EXAMPLE 133 A 10-15 percent solution of polyhydroxyether in a mixture of methyl ethyl ketone and diethylene glycol monoethyl ether acetate is sprayed on wood furniture surface. The solvent is evaporated. A glossy hard surface is obtained.

Films can also be used to protect and seal wood surfaces as illustrated in previous examples.

In surfacing wood especially lower grades of wood with lacquers or films the roughness of the surface appears on the coating. This is the so-lcalled fiber telegraph. A means of preventing fiber telegraph is illustrated in EXAMPLE 134 Finely ground wood flour was mixed into a solution of polyhydroxyether in tetrahydrofuran and pressed into a molded panel under heat to evaporate the solvent. The panel was then laminated to metal foil coated on both sides with polyhydroxyether. This foil/ wood flour laminate was then laminated to inexpensive, rough surfaced plywood. A smooth surfaced wood product was obtained. If desired the metal foil can be omitted and only a film of polyhydroxyether used.

Honeycomb structure such as are obtained from epoxy, polyurethane, and polystyrene foams and fiber glass mats can be surfaced with film or sheet of polyhydroxyethers used alone or laminated to another material.

Other surface disadvantages can be overcome through the use of an interlayer of polyhydroxyether e.g. in an epoxy resin/copper laminate for printed circuits and the like. The polyhydroxyether acts as a barrier to the interference of the copper with the epoxy curing reaction.

An example of the bonding together of fibrous or stranded materials is whipping ends of rope or cable by wrapping polyhydroxyether therearound and melting the polymer between and around the strands; or a solution can be used.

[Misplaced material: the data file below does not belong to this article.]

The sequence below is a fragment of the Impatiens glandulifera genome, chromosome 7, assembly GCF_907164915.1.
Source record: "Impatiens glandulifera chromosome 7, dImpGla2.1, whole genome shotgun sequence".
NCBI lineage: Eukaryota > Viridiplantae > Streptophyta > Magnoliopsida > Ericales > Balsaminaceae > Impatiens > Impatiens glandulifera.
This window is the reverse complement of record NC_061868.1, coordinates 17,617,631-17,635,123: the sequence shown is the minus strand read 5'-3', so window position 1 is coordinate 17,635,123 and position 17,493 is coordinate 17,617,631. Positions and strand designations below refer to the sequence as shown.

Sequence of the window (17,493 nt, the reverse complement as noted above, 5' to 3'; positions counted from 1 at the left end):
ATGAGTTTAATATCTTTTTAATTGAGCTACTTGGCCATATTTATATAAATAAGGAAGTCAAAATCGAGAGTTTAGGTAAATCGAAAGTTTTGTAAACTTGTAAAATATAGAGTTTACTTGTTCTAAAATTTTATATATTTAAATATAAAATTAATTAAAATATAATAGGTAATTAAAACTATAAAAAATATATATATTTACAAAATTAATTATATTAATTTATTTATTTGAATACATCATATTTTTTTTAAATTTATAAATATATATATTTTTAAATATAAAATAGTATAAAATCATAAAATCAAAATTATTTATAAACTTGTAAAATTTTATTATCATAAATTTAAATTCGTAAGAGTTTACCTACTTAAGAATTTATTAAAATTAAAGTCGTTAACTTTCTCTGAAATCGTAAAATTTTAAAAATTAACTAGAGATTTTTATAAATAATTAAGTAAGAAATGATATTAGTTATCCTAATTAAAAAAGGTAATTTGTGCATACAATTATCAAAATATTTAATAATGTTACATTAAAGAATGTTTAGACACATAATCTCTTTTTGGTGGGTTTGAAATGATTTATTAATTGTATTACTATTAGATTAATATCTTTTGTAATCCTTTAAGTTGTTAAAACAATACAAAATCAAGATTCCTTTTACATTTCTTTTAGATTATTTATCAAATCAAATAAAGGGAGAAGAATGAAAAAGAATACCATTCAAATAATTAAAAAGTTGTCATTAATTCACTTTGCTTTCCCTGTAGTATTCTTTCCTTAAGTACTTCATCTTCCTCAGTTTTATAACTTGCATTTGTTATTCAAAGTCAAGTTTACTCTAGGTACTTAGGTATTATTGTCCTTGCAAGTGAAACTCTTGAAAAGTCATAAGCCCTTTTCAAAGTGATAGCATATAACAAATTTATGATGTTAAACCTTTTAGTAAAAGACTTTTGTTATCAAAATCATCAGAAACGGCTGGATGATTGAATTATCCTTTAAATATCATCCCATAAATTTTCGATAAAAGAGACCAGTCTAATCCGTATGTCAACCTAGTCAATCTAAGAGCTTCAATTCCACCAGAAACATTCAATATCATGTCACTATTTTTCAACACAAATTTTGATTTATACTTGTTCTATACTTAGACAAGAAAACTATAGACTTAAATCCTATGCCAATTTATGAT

Polyhydroxyether can be used to provide surfaces for discrete materials.

EXAMPLE 13 5 Glass beads of the size and type used in reflector strips are heated to 400 F. and deposited on a strip of TiO pigmented polyhydroxyether film. The film is applied to a preheated roadway and bonded thereto. A reflective marker is thus obtained.

The above technique of embedding glass particles is also adaptable to production of movie screens from glass beads and polyhydroxyether film or sheet.

The above example is an instance of providing a con venient substrate for discrete materials. This concept can be extended to embrace mounting of particles, pieces or panels of brittle materials on a sheet of polyhydroxy- 37 ether. Materials which can be handled this way include silica and tungsten carbide.

EXAMPLE 13 6 Bonding of rubber to steel was accomplished with thermoplastic polyhydroxyether.

A butadiene/acrylonitrile rubber was bonded to steel coated with thermoplastic polyhydroxyether. The steel was stainless Type 302 which had been pretreated by immersion for 20 minutes in Wyandotte WLG alkaline solution at 160 F., rinsing in water one minute, immersion in oxalic acid/sulfonic acid/water mixture for minutes, rinsing again and force drying.

A polyhydroxyether of 2,2-bis(4-hydroxyphenyl)propane and epichlorohydrin prepared as in Example 1 and having a melt flow of 31 was placed on the cleaned steel by molding pellets of the resin against the steel at 700 F. for seconds, and then cooling under moderate pressures. The rubber was bonded to the steel by pressing the rubber against the coating for 8 minutes with full steam on the press and at moderate pressures. Attempts to strip off the rubber resulted in rubber failure.

Concrete, including concrete roadways, can be similarly surfaced with polyhydroxyethers as a moisture barrier and an adhesive for abrasive grit.

EXAMPLE 1 3 7 A sheet of thermoplastic polyhy-dr-oxyethers of 2,2-bis (4-hydroxyphenyl)propane and epichlorohydrin was applied to a concrete surface by heating the concrete to 300600 F. with a hot air blower, immediately applying the plastic sheet, heating the plastic sheet in contact with the concrete with the hot air blower and then pressing the plastic with a roller. Good adhesion was obtained.

The above composition offers the advantages of a thermoplastic resin over a thermosetting resin. Particularly the composition offers the advantage of possible immediate use of the roadway. The cure period required for epoxy compositions is obviated.